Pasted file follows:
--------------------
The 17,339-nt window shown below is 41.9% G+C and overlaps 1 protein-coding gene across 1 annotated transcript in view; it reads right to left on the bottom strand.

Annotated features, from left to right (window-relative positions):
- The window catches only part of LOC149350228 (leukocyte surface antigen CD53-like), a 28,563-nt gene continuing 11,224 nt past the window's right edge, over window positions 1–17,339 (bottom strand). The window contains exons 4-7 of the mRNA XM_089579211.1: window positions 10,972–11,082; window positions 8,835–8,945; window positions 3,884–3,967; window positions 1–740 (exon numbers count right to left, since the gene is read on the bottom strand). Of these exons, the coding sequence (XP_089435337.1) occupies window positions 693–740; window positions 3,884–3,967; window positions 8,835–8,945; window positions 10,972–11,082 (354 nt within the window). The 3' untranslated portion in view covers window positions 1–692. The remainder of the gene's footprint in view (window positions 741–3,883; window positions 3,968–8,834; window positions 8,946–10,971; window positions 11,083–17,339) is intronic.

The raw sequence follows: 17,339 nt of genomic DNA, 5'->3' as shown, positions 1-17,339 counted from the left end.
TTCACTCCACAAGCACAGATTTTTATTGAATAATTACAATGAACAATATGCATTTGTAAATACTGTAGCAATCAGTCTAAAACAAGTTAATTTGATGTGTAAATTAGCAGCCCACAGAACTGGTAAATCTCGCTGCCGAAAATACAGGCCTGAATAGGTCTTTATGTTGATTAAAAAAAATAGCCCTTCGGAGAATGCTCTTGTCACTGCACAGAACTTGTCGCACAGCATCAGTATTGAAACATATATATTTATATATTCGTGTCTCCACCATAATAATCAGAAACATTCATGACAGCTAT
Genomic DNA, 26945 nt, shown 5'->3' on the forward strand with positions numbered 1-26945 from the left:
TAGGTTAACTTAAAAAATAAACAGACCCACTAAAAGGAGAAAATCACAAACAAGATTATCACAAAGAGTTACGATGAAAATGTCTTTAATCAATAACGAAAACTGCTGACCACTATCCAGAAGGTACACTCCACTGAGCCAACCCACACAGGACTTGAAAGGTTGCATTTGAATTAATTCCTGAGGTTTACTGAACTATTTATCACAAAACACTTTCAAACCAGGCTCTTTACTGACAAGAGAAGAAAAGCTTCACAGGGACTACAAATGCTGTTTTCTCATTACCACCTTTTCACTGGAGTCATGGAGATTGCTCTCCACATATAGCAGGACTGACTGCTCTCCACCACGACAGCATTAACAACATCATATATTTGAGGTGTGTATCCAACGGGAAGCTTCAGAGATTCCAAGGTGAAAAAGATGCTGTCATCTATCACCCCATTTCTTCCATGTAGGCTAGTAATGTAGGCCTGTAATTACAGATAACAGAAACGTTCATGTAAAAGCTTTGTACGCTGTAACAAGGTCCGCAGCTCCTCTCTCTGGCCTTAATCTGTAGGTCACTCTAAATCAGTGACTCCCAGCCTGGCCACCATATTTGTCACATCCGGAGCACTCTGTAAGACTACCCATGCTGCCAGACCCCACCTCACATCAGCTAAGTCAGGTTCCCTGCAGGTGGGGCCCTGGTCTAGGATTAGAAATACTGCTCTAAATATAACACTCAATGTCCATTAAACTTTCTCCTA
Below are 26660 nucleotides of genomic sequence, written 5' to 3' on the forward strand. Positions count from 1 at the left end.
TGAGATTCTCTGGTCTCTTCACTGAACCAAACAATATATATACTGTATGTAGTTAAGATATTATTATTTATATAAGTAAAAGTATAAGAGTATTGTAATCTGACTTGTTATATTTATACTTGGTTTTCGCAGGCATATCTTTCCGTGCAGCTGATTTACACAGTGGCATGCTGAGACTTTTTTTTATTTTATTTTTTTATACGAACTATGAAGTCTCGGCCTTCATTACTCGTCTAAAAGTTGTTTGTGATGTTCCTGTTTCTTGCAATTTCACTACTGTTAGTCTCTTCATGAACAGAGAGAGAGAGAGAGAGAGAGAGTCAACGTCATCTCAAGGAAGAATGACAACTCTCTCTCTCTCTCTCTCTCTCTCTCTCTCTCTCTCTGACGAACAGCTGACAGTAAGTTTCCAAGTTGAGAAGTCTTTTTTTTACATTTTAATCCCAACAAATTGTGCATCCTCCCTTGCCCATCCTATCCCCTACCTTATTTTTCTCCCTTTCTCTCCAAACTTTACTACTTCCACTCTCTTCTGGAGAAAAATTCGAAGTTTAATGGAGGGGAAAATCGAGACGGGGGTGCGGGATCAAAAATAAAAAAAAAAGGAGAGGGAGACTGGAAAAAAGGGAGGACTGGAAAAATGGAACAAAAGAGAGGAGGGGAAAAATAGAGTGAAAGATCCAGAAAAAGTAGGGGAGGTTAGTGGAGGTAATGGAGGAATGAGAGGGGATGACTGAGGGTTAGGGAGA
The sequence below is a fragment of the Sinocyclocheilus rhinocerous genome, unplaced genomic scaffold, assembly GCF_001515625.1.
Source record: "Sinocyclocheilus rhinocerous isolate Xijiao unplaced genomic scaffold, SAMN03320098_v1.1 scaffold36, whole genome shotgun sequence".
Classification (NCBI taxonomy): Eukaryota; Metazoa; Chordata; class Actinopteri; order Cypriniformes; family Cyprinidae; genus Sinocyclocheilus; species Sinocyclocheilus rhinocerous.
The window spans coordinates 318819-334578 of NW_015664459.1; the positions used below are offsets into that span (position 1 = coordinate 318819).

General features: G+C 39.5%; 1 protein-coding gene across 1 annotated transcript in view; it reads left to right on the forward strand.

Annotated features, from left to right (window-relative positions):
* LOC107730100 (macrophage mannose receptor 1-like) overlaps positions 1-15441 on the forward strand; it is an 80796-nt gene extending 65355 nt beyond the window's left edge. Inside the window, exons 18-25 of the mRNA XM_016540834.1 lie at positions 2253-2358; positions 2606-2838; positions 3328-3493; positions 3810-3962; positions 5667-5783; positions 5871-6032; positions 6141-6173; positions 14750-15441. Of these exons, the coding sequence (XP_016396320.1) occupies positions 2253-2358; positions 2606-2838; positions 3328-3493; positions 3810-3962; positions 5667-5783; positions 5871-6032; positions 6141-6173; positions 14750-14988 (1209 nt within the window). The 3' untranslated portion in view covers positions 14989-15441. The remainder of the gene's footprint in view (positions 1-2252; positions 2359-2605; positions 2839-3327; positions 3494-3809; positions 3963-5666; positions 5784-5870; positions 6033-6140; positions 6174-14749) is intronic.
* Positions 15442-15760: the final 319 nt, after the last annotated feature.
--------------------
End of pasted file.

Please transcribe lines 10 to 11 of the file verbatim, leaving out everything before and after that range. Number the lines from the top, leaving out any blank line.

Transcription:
The sequence below is a fragment of the Sinocyclocheilus rhinocerous genome, unplaced genomic scaffold, assembly GCF_001515625.1.
Source record: "Sinocyclocheilus rhinocerous isolate Xijiao unplaced genomic scaffold, SAMN03320098_v1.1 scaffold36, whole genome shotgun sequence".